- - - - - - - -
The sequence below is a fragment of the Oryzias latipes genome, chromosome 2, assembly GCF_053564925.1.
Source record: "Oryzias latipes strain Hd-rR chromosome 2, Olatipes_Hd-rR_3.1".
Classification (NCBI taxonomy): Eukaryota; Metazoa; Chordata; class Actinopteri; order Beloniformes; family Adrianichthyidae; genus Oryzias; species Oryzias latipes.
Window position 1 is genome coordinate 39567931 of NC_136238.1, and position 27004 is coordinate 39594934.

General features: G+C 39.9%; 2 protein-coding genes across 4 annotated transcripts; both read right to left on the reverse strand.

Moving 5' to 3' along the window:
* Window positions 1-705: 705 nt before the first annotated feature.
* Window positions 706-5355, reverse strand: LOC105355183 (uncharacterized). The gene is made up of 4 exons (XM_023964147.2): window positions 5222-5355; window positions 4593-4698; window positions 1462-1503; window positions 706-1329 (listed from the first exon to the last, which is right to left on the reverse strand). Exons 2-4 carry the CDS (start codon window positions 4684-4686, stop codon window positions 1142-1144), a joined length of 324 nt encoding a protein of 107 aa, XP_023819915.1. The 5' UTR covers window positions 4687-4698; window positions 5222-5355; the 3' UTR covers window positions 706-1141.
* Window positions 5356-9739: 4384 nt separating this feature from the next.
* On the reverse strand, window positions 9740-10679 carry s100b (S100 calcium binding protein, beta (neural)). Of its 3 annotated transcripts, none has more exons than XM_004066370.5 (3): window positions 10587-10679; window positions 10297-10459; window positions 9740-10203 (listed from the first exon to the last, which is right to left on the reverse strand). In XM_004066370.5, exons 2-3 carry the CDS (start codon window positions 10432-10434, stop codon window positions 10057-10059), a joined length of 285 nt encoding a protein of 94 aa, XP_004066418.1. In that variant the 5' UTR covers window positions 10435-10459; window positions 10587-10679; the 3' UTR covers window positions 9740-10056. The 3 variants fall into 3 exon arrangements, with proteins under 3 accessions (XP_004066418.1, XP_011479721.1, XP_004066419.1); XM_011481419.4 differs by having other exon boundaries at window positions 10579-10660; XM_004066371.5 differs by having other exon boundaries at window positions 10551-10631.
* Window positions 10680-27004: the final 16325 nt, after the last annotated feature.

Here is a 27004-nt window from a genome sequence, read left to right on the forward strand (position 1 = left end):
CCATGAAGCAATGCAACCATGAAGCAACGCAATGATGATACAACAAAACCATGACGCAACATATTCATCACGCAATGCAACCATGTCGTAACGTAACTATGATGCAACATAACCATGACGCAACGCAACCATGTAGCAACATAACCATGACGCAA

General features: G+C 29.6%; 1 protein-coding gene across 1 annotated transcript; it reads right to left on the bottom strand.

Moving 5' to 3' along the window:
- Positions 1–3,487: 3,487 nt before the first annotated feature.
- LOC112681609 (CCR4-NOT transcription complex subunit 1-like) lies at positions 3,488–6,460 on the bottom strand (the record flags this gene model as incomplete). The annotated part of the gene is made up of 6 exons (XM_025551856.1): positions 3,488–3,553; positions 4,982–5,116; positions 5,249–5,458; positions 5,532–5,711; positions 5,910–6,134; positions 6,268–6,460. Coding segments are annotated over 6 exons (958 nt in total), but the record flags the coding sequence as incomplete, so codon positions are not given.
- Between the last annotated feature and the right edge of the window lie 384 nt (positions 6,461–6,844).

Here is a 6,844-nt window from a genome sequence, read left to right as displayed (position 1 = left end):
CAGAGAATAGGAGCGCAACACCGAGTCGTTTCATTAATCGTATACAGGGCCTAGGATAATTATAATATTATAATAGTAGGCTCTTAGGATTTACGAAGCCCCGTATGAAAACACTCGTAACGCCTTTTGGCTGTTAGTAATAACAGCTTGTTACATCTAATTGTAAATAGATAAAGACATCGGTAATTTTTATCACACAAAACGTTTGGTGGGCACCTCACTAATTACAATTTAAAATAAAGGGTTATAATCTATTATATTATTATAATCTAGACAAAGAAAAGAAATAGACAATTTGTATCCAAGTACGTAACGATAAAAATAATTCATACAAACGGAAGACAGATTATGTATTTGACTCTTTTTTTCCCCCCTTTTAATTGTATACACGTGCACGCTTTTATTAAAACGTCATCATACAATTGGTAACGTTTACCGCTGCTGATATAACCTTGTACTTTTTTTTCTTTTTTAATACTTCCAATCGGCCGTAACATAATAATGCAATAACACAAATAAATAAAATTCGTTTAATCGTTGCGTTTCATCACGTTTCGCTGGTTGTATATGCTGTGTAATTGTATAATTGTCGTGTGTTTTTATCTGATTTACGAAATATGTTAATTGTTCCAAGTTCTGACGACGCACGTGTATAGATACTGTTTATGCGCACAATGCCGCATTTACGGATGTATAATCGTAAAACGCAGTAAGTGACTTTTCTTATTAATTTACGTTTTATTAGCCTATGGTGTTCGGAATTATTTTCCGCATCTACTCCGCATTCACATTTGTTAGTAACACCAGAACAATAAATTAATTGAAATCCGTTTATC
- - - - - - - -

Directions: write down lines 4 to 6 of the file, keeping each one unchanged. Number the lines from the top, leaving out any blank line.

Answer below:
Window position 1 is genome coordinate 39567931 of NC_136238.1, and position 27004 is coordinate 39594934.

General features: G+C 39.9%; 2 protein-coding genes across 4 annotated transcripts; both read right to left on the reverse strand.

Moving 5' to 3' along the window: